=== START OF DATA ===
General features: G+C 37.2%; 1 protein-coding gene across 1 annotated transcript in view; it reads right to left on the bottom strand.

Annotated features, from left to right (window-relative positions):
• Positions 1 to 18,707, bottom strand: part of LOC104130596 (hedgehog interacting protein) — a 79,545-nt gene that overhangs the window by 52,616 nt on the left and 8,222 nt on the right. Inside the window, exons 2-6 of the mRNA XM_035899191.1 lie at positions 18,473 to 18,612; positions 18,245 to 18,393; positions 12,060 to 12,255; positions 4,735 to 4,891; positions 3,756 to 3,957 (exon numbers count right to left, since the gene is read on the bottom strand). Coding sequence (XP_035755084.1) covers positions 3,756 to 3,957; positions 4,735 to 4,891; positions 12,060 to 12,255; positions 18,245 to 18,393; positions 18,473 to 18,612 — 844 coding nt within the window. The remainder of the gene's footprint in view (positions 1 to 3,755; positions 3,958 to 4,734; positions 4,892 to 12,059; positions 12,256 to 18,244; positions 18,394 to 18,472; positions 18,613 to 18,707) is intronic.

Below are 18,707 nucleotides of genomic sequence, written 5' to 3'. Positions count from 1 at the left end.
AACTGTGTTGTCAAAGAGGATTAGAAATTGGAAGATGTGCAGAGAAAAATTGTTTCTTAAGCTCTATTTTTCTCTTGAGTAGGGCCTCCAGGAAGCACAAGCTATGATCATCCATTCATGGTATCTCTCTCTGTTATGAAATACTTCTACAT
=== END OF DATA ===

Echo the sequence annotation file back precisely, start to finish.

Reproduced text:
General features: G+C 37.2%; 1 protein-coding gene across 1 annotated transcript in view; it reads right to left on the bottom strand.

Annotated features, from left to right (window-relative positions):
• Positions 1 to 18,707, bottom strand: part of LOC104130596 (hedgehog interacting protein) — a 79,545-nt gene that overhangs the window by 52,616 nt on the left and 8,222 nt on the right. Inside the window, exons 2-6 of the mRNA XM_035899191.1 lie at positions 18,473 to 18,612; positions 18,245 to 18,393; positions 12,060 to 12,255; positions 4,735 to 4,891; positions 3,756 to 3,957 (exon numbers count right to left, since the gene is read on the bottom strand). Coding sequence (XP_035755084.1) covers positions 3,756 to 3,957; positions 4,735 to 4,891; positions 12,060 to 12,255; positions 18,245 to 18,393; positions 18,473 to 18,612 — 844 coding nt within the window. The remainder of the gene's footprint in view (positions 1 to 3,755; positions 3,958 to 4,734; positions 4,892 to 12,059; positions 12,256 to 18,244; positions 18,394 to 18,472; positions 18,613 to 18,707) is intronic.

Below are 18,707 nucleotides of genomic sequence, written 5' to 3'. Positions count from 1 at the left end.
AACTGTGTTGTCAAAGAGGATTAGAAATTGGAAGATGTGCAGAGAAAAATTGTTTCTTAAGCTCTATTTTTCTCTTGAGTAGGGCCTCCAGGAAGCACAAGCTATGATCATCCATTCATGGTATCTCTCTCTGTTATGAAATACTTCTACAT